About this Research Topic
Tropical storms, including hurricanes, typhoons, thunderstorms, and derechos are a major disturbance in many regions of the world. They can induce major changes to forest ecosystems, including urban trees and forests. Tropical storms can cause casualties, have major economic impacts, and bring important changes to natural and urban environments. By removing standing trees, they have a profound effect on standing biomass and carbon sequestration. Additionally, tree uprooting will modify forest floor and edaphic characteristics, which will also influence ecosystem recovery and succession. In the context of climate change, their severity, as well as their spatial and temporal occurrence are likely to change. Understanding their impact in the current and future contexts requires a close collaboration between many disciplines, including climatology, meteorology, mechanics, forestry and ecology.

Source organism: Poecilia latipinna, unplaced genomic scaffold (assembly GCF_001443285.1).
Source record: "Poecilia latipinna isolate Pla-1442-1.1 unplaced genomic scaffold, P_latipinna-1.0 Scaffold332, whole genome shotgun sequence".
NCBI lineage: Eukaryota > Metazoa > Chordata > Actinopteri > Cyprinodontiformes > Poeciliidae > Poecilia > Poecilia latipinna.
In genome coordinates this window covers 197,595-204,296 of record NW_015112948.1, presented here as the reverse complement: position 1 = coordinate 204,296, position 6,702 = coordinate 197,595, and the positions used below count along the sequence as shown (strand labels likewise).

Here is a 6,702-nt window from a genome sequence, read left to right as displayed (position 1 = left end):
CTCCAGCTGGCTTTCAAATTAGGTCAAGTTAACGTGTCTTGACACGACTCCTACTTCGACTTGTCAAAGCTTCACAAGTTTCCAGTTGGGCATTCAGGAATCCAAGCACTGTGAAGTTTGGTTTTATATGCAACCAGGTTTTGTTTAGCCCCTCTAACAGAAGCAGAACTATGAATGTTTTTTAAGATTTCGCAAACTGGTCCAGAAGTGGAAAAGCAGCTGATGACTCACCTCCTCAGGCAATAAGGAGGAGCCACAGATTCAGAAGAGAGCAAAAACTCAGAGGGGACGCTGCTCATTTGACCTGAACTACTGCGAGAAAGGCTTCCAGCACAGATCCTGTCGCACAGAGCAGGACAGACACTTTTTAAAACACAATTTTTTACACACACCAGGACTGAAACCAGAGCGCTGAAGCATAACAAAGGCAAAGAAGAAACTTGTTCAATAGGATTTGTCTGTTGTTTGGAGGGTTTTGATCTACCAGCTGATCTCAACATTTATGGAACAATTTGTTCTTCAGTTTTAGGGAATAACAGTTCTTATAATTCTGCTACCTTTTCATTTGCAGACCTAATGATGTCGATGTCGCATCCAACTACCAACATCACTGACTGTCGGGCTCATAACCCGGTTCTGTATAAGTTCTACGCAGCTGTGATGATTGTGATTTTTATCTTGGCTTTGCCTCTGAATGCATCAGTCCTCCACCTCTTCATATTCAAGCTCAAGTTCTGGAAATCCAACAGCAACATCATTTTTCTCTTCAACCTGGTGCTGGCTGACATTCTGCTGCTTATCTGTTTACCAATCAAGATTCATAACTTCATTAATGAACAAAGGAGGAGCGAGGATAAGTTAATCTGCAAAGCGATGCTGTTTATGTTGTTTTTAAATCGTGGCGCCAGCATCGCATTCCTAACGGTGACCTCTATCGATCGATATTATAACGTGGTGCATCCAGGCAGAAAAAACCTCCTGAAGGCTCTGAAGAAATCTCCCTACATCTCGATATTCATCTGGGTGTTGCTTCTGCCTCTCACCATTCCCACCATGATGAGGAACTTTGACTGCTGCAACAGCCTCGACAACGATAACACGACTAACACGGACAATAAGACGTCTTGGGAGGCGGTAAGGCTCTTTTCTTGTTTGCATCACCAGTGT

This Research Topic intends to bring together specialists from various disciplines to build an integrated understanding of the current and the future effects of tropical storms on trees and forests in different parts of the world. We are seeking state-of-the-art papers in the form of Original Research and Reviews that address the following topics:
1. Tropical storm impacts in natural ecosystems
2. Tropical storm impacts on urban trees and forests
3. Climate change and changes in tropical storm occurrence
4. Forest recovery after tropical storms
5. Economic impacts of tropical storms on forested ecosystems and on urban trees [and forests]
6. Monitoring tropical storm damage and responses of forests and trees
7. Mitigation of the impact of tropical storms
Keywords: Tropical Storms, Hurricanes, Typhoons, Thunderstorms, Derechos, Forest Ecosystems, Urban Trees and Forests, Standing Trees, Standing Biomass, Carbon Sequestration, Tree Uprooting, Forest Floor, Edaphic Characteristics, Ecosystem Recovery and Succession, Climate Change
Important Note: All contributions to this Research Topic must be within the scope of the section and journal to which they are submitted, as defined in their mission statements. Frontiers reserves the right to guide an out-of-scope manuscript to a more suitable section or journal at any stage of peer review.